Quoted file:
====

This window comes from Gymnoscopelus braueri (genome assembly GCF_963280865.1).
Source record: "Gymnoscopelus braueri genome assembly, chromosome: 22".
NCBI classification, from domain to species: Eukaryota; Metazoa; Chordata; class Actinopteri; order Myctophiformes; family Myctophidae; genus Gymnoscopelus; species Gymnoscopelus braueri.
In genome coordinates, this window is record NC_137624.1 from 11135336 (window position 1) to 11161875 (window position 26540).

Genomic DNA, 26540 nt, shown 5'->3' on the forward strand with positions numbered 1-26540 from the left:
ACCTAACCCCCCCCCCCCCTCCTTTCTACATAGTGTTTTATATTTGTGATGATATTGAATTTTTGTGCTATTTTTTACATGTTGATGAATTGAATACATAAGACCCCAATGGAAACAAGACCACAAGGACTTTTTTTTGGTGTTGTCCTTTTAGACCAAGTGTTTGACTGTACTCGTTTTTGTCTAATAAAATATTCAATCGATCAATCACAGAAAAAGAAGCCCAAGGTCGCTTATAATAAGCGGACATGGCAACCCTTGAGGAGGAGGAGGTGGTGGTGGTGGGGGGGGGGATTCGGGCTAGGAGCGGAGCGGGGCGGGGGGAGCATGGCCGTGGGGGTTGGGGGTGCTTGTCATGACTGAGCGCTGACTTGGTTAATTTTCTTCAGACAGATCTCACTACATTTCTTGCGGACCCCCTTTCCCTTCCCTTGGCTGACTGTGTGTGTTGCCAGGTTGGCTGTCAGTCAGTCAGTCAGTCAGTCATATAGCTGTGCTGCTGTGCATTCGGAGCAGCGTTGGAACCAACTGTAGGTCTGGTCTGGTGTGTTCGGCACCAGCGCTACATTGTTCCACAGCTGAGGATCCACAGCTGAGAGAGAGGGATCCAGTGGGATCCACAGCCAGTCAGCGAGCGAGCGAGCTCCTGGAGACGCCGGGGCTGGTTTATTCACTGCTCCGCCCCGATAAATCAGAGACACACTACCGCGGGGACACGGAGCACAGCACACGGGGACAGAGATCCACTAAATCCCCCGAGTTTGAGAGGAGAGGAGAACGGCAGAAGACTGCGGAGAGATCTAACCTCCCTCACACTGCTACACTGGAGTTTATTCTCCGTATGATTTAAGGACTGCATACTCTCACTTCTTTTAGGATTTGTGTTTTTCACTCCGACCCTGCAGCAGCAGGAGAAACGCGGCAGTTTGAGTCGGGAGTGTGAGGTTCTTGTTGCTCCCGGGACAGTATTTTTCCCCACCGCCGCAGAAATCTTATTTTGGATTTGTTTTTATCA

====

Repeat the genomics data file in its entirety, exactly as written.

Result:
This window comes from Gymnoscopelus braueri (genome assembly GCF_963280865.1).
Source record: "Gymnoscopelus braueri genome assembly, chromosome: 22".
NCBI classification, from domain to species: Eukaryota; Metazoa; Chordata; class Actinopteri; order Myctophiformes; family Myctophidae; genus Gymnoscopelus; species Gymnoscopelus braueri.
In genome coordinates, this window is record NC_137624.1 from 11135336 (window position 1) to 11161875 (window position 26540).

Genomic DNA, 26540 nt, shown 5'->3' on the forward strand with positions numbered 1-26540 from the left:
ACCTAACCCCCCCCCCCCCTCCTTTCTACATAGTGTTTTATATTTGTGATGATATTGAATTTTTGTGCTATTTTTTACATGTTGATGAATTGAATACATAAGACCCCAATGGAAACAAGACCACAAGGACTTTTTTTTGGTGTTGTCCTTTTAGACCAAGTGTTTGACTGTACTCGTTTTTGTCTAATAAAATATTCAATCGATCAATCACAGAAAAAGAAGCCCAAGGTCGCTTATAATAAGCGGACATGGCAACCCTTGAGGAGGAGGAGGTGGTGGTGGTGGGGGGGGGGATTCGGGCTAGGAGCGGAGCGGGGCGGGGGGAGCATGGCCGTGGGGGTTGGGGGTGCTTGTCATGACTGAGCGCTGACTTGGTTAATTTTCTTCAGACAGATCTCACTACATTTCTTGCGGACCCCCTTTCCCTTCCCTTGGCTGACTGTGTGTGTTGCCAGGTTGGCTGTCAGTCAGTCAGTCAGTCAGTCATATAGCTGTGCTGCTGTGCATTCGGAGCAGCGTTGGAACCAACTGTAGGTCTGGTCTGGTGTGTTCGGCACCAGCGCTACATTGTTCCACAGCTGAGGATCCACAGCTGAGAGAGAGGGATCCAGTGGGATCCACAGCCAGTCAGCGAGCGAGCGAGCTCCTGGAGACGCCGGGGCTGGTTTATTCACTGCTCCGCCCCGATAAATCAGAGACACACTACCGCGGGGACACGGAGCACAGCACACGGGGACAGAGATCCACTAAATCCCCCGAGTTTGAGAGGAGAGGAGAACGGCAGAAGACTGCGGAGAGATCTAACCTCCCTCACACTGCTACACTGGAGTTTATTCTCCGTATGATTTAAGGACTGCATACTCTCACTTCTTTTAGGATTTGTGTTTTTCACTCCGACCCTGCAGCAGCAGGAGAAACGCGGCAGTTTGAGTCGGGAGTGTGAGGTTCTTGTTGCTCCCGGGACAGTATTTTTCCCCACCGCCGCAGAAATCTTATTTTGGATTTGTTTTTATCA